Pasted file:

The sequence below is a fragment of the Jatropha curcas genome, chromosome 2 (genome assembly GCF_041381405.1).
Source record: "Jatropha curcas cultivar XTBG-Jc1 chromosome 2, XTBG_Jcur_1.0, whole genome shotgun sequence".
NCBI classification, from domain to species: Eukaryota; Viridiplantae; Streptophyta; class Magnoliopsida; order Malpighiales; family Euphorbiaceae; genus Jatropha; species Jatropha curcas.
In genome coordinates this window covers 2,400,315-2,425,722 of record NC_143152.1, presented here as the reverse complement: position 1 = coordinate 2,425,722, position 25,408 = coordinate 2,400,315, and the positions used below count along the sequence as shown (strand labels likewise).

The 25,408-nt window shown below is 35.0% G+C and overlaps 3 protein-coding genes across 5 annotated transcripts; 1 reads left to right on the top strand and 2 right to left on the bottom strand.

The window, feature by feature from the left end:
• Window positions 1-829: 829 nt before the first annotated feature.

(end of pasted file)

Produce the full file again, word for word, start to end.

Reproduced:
The sequence below is a fragment of the Jatropha curcas genome, chromosome 2 (genome assembly GCF_041381405.1).
Source record: "Jatropha curcas cultivar XTBG-Jc1 chromosome 2, XTBG_Jcur_1.0, whole genome shotgun sequence".
NCBI classification, from domain to species: Eukaryota; Viridiplantae; Streptophyta; class Magnoliopsida; order Malpighiales; family Euphorbiaceae; genus Jatropha; species Jatropha curcas.
In genome coordinates this window covers 2,400,315-2,425,722 of record NC_143152.1, presented here as the reverse complement: position 1 = coordinate 2,425,722, position 25,408 = coordinate 2,400,315, and the positions used below count along the sequence as shown (strand labels likewise).

The 25,408-nt window shown below is 35.0% G+C and overlaps 3 protein-coding genes across 5 annotated transcripts; 1 reads left to right on the top strand and 2 right to left on the bottom strand.

The window, feature by feature from the left end:
• Window positions 1-829: 829 nt before the first annotated feature.